Investigators have also found that music lowers blood pressure in certain situations, and it seems to increase the efficiency of oxygen consumption by the heart. "One study showed that the heart muscle of people exercising on treadmills didn't work as hard when people listened to music as it did when they exercised in silence," Tramo notes.

Then there are endless anecdotes about athletes using music to enhance their performance. Pitcher Trevor Hoffman of the San Diego Padres, for example, listens to AC/DC to get psyched up in a game. Tramo ran to "Brown Sugar" by the Rolling Stones when he won a gold medal in the 100-yard dash in high school. To determine how much difference music makes, however, the performance of an athlete who listens to music would have to be compared with that in games when he or she didn't listen.

Tramo believes that music and dancing preceded language. Archaeologists have discovered flutes made from animal bones by Neanderthals living in Eastern Europe more than 50,000 years ago. No human culture is known that does not have music.

"Despite this, large gaps exist in our knowledge about the underlying biology," Tramo points out. We don't know how the brain decides if music is consonant and dissonant. We don't know whether practicing music helps people master other skills such as math or reading diagrams, although evidence that merely listening to Mozart in the womb improves IQ scores is weak or nonexistent.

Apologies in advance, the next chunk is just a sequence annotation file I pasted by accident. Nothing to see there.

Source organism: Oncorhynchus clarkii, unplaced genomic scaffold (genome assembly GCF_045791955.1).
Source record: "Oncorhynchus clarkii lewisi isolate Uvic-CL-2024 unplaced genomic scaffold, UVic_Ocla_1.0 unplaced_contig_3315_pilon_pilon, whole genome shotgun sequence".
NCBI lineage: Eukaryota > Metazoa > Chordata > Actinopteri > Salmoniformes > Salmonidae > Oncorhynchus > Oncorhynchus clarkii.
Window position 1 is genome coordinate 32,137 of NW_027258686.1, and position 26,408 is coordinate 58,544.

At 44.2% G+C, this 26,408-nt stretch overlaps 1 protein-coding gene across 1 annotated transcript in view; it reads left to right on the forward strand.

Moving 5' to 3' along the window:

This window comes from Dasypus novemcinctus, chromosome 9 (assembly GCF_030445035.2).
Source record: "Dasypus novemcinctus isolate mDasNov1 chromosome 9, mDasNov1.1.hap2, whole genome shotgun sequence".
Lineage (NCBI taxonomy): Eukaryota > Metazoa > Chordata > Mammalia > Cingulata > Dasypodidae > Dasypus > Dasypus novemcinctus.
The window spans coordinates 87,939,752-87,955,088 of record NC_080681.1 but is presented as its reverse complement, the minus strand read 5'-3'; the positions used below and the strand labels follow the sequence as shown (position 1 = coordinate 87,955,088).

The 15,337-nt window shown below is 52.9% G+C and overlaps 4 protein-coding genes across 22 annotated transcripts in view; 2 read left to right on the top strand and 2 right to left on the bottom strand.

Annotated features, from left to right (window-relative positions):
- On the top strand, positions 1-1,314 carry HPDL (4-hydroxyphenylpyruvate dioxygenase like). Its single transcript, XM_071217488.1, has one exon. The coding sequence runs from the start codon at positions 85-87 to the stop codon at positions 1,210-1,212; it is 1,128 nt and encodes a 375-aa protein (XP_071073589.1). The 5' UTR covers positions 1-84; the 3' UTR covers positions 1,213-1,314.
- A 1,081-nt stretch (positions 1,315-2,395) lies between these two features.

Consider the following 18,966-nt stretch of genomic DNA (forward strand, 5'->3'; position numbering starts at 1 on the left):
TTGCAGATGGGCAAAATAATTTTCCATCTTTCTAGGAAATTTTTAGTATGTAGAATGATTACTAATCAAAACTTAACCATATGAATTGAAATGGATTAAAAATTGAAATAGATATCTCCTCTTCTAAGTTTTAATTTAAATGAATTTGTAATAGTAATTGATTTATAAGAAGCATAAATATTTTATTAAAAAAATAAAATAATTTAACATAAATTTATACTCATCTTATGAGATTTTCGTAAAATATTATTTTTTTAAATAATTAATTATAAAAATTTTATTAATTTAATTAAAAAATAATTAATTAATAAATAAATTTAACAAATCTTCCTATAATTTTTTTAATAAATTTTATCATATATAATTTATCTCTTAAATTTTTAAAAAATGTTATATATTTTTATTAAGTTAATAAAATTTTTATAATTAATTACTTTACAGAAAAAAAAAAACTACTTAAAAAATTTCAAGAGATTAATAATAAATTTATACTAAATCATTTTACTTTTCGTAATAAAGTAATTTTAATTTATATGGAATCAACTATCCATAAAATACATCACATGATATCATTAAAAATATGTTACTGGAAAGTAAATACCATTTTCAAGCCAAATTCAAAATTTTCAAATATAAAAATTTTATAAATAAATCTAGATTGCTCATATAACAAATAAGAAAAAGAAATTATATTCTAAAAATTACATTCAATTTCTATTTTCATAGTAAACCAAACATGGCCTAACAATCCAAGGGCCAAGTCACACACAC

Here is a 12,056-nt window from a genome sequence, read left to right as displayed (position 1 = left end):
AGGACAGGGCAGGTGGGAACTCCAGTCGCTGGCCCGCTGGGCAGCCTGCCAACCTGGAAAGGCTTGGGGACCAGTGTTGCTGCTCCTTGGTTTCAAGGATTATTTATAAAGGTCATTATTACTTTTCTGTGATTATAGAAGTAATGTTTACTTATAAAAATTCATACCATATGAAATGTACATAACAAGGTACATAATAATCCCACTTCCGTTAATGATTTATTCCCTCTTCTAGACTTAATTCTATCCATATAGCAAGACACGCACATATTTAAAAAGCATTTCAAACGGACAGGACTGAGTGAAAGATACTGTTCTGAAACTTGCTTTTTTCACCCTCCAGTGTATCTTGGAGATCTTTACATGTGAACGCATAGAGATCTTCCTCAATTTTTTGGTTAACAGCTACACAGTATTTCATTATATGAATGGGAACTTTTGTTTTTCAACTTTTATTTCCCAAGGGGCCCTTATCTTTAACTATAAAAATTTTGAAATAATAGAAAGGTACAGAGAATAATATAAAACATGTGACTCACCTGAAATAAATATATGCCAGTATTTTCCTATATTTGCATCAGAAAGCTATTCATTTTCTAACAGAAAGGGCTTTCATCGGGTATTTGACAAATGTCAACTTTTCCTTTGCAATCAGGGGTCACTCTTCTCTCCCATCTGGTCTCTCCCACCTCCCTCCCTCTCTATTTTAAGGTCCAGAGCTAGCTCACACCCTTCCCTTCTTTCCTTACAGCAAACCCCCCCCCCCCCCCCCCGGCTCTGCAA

Tramo made a choice between composing music and studying its biology at the end of medical school. When he and his roommate at Yale recorded a demonstration album called "Men With Tales," both RCA and Columbia Records said they wanted to hear more. But Tramo decided to stay with medicine. He didn't quit music though. Recently, he and his band recorded a song, "Living in Fantasy," which ranks in the top 40 of MP3 (accessible by computer) recordings made in Boston.

"I'm working on the neurobiology of harmony," Tramo says, "but I find time to compose and play music. Bringing the two together is like bringing together work and play."


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Mudcat time: 15 January 11:56 PM EST